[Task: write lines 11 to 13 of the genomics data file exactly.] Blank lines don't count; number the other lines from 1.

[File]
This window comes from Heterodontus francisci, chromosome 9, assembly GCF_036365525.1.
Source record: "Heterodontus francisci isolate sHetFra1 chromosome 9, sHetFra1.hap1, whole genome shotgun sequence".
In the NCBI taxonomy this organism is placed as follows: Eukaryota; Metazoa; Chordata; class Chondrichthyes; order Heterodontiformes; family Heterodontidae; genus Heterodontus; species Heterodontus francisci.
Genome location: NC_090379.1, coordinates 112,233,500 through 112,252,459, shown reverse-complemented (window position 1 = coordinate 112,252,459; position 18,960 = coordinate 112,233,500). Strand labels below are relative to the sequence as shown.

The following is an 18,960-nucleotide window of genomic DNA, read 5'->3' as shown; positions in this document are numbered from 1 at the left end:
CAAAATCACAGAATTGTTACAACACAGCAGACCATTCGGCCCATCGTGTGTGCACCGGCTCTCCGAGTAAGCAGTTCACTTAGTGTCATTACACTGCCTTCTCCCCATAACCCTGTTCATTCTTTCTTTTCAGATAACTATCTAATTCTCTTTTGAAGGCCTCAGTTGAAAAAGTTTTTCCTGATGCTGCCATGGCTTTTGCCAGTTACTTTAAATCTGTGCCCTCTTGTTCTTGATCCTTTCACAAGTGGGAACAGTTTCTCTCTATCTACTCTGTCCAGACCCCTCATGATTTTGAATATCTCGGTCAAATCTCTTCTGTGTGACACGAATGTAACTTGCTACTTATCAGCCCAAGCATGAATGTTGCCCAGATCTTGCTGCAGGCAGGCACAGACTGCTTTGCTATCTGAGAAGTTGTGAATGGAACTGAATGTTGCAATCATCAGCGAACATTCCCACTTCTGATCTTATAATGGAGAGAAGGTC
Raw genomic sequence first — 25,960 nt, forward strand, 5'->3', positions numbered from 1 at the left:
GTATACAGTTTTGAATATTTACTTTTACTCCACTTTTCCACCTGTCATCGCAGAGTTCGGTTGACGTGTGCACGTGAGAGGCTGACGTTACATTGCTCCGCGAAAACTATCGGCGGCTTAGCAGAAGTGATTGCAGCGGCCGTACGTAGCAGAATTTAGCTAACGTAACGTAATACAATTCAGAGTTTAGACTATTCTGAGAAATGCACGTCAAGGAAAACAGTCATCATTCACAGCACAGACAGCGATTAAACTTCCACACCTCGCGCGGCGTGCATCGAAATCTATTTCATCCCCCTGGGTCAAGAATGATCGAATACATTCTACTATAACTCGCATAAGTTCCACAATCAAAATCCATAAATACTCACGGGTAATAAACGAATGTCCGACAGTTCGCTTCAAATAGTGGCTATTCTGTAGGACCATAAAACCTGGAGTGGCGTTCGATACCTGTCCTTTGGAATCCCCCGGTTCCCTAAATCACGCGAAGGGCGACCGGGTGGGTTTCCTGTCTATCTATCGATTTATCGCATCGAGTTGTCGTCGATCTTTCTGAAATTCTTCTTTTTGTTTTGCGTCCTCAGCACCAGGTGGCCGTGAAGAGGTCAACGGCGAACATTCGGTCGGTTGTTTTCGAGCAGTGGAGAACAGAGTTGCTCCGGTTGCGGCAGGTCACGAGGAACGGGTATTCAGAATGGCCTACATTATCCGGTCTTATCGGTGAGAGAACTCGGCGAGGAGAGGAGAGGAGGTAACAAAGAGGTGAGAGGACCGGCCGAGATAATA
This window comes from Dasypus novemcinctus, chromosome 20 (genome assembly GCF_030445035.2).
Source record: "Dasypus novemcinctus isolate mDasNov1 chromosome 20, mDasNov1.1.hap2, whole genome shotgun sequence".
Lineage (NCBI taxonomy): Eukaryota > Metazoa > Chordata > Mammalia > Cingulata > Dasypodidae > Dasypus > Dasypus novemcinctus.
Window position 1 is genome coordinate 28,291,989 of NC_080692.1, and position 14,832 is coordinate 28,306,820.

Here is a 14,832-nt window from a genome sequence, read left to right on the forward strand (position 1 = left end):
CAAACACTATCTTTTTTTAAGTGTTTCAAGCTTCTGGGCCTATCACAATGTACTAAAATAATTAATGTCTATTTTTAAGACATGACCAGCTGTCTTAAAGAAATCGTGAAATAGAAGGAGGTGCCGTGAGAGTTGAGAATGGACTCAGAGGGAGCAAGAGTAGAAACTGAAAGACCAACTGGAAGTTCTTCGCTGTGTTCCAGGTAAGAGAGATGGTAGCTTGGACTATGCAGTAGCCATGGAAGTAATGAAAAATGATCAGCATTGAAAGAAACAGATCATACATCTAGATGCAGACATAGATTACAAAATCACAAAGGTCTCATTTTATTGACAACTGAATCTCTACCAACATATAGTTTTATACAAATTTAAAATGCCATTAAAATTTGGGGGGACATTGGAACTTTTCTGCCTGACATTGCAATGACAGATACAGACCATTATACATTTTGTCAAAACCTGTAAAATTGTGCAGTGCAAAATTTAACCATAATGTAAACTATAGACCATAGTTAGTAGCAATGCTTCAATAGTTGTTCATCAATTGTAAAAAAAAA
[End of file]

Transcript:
Lineage (NCBI taxonomy): Eukaryota > Metazoa > Chordata > Mammalia > Cingulata > Dasypodidae > Dasypus > Dasypus novemcinctus.
Window position 1 is genome coordinate 28,291,989 of NC_080692.1, and position 14,832 is coordinate 28,306,820.

Here is a 14,832-nt window from a genome sequence, read left to right on the forward strand (position 1 = left end):